Autumn/winter menswear 2015

The uniforms that make up modern life come to the fore
'I'm gay, and plan to fight military homophobia'

'I'm gay, and plan to fight military homophobia'

Army general planning to come out
Iraq invasion 2003: The bloody warnings six wise men gave to Tony Blair as he prepared to launch poorly planned campaign

What the six wise men told Tony Blair

Months before the invasion of Iraq in 2003, experts sought to warn the PM about his plans. Here, four of them recall that day
25 years of The Independent on Sunday: The stories, the writers and the changes over the last quarter of a century

25 years of The Independent on Sunday

The stories, the writers and the changes over the last quarter of a century
Homeless Veterans appeal: 'Really caring is a dangerous emotion in this kind of work'

Homeless Veterans appeal

As head of The Soldiers' Charity, Martin Rutledge has to temper compassion with realism. He tells Chris Green how his Army career prepared him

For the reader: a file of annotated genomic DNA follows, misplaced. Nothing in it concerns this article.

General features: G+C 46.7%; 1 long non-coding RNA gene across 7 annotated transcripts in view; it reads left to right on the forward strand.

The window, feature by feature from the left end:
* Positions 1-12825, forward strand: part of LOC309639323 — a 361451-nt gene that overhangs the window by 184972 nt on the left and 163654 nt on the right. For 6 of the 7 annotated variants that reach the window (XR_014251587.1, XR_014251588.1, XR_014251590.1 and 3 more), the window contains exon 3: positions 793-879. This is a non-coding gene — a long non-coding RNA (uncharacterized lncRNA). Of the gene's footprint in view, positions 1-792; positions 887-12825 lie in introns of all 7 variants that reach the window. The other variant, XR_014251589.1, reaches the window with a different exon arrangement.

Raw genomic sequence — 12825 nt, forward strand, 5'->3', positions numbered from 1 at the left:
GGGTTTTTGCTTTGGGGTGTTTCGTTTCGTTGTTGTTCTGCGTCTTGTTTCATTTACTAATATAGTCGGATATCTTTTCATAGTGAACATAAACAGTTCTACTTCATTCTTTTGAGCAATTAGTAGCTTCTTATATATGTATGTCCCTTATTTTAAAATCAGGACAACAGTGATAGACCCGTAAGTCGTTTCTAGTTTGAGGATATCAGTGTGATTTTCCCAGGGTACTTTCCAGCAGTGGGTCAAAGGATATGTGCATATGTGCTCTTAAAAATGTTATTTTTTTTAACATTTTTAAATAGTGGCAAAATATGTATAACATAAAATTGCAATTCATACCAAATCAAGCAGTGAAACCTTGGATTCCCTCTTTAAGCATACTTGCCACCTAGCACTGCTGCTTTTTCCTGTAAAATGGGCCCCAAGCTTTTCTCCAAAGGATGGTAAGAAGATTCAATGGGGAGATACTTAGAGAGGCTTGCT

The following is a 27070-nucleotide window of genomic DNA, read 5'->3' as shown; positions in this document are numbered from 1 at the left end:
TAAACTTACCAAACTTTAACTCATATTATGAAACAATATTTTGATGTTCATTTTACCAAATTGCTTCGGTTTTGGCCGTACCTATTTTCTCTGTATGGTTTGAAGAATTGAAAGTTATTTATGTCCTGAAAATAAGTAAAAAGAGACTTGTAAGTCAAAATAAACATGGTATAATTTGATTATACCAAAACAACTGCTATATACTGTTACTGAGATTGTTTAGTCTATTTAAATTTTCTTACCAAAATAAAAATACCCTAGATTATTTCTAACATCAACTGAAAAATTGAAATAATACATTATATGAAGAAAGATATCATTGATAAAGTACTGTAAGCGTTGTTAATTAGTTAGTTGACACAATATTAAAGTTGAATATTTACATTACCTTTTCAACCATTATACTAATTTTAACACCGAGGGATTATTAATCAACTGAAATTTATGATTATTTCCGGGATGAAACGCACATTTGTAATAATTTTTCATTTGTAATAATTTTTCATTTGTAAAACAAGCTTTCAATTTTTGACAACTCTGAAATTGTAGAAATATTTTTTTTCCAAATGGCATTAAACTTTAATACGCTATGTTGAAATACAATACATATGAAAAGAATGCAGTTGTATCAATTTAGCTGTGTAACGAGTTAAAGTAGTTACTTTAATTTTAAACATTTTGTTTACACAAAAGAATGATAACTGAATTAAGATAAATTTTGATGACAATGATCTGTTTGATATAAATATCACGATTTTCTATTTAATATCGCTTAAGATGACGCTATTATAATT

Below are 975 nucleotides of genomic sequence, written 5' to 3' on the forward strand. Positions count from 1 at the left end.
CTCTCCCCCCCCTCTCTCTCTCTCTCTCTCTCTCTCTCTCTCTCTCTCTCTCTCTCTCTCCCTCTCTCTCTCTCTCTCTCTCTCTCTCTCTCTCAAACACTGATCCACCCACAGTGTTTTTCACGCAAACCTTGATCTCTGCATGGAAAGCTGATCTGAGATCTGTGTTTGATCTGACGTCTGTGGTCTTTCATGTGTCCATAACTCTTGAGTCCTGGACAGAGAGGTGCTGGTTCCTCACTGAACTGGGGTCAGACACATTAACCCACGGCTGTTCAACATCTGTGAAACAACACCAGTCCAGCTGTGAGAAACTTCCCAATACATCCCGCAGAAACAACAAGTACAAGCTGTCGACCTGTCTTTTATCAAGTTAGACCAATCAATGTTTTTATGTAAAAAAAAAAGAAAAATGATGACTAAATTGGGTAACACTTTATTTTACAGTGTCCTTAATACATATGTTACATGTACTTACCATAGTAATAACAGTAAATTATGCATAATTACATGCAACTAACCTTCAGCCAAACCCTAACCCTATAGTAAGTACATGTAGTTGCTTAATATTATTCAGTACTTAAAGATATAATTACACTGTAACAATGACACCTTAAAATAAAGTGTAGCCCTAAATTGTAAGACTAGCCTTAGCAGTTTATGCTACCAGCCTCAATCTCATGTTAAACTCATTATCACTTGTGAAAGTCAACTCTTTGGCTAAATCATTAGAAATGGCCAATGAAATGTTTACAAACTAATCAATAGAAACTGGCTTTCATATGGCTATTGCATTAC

Wu-Tang Clan and The Sexual Objects offer fans a chance to own the only copies of their latest albums

Smash hit go under the hammer

It's nice to pick up a new record once in a while, but the purchasers of two latest releases can go a step further - by buying the only copy
Geeks who rocked the world: Documentary looks back at origins of the computer-games industry

The geeks who rocked the world

A new documentary looks back at origins of the computer-games industry
Belle & Sebastian interview: Stuart Murdoch reveals how the band is taking a new direction

Belle & Sebastian is taking a new direction

Twenty years ago, Belle & Sebastian was a fey indie band from Glasgow. It still is – except today, as prime mover Stuart Murdoch admits, it has a global cult following, from Hollywood to South Korea